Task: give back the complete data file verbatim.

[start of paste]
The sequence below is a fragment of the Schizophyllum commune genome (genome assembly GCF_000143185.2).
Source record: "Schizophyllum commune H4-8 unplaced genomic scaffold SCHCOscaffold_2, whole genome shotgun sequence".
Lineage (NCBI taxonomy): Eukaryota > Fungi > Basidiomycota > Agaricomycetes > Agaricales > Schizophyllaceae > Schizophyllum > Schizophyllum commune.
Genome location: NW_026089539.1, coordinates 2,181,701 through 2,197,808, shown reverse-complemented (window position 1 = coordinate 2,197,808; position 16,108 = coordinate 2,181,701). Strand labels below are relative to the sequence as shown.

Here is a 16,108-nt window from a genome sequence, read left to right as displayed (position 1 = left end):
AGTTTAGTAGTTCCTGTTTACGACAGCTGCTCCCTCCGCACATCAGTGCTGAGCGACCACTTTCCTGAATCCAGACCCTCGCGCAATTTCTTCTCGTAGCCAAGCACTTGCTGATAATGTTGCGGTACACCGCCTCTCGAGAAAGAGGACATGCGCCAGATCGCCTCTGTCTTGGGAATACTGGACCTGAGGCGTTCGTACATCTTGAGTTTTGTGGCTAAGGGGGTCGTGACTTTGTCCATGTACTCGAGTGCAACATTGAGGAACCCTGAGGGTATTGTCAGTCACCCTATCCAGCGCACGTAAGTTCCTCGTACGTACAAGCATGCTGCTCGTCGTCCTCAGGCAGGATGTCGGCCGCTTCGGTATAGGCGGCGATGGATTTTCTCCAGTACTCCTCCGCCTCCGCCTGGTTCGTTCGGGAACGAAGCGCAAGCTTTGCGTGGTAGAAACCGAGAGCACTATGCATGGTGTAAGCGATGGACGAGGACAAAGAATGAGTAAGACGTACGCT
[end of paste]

The sequence below is a fragment of the Schizophyllum commune genome (genome assembly GCF_000143185.2).
Source record: "Schizophyllum commune H4-8 unplaced genomic scaffold SCHCOscaffold_2, whole genome shotgun sequence".
Lineage (NCBI taxonomy): Eukaryota > Fungi > Basidiomycota > Agaricomycetes > Agaricales > Schizophyllaceae > Schizophyllum > Schizophyllum commune.
Genome location: NW_026089539.1, coordinates 2,181,701 through 2,197,808, shown reverse-complemented (window position 1 = coordinate 2,197,808; position 16,108 = coordinate 2,181,701). Strand labels below are relative to the sequence as shown.

Here is a 16,108-nt window from a genome sequence, read left to right as displayed (position 1 = left end):
AGTTTAGTAGTTCCTGTTTACGACAGCTGCTCCCTCCGCACATCAGTGCTGAGCGACCACTTTCCTGAATCCAGACCCTCGCGCAATTTCTTCTCGTAGCCAAGCACTTGCTGATAATGTTGCGGTACACCGCCTCTCGAGAAAGAGGACATGCGCCAGATCGCCTCTGTCTTGGGAATACTGGACCTGAGGCGTTCGTACATCTTGAGTTTTGTGGCTAAGGGGGTCGTGACTTTGTCCATGTACTCGAGTGCAACATTGAGGAACCCTGAGGGTATTGTCAGTCACCCTATCCAGCGCACGTAAGTTCCTCGTACGTACAAGCATGCTGCTCGTCGTCCTCAGGCAGGATGTCGGCCGCTTCGGTATAGGCGGCGATGGATTTTCTCCAGTACTCCTCCGCCTCCGCCTGGTTCGTTCGGGAACGAAGCGCAAGCTTTGCGTGGTAGAAACCGAGAGCACTATGCATGGTGTAAGCGATGGACGAGGACAAAGAATGAGTAAGACGTACGCT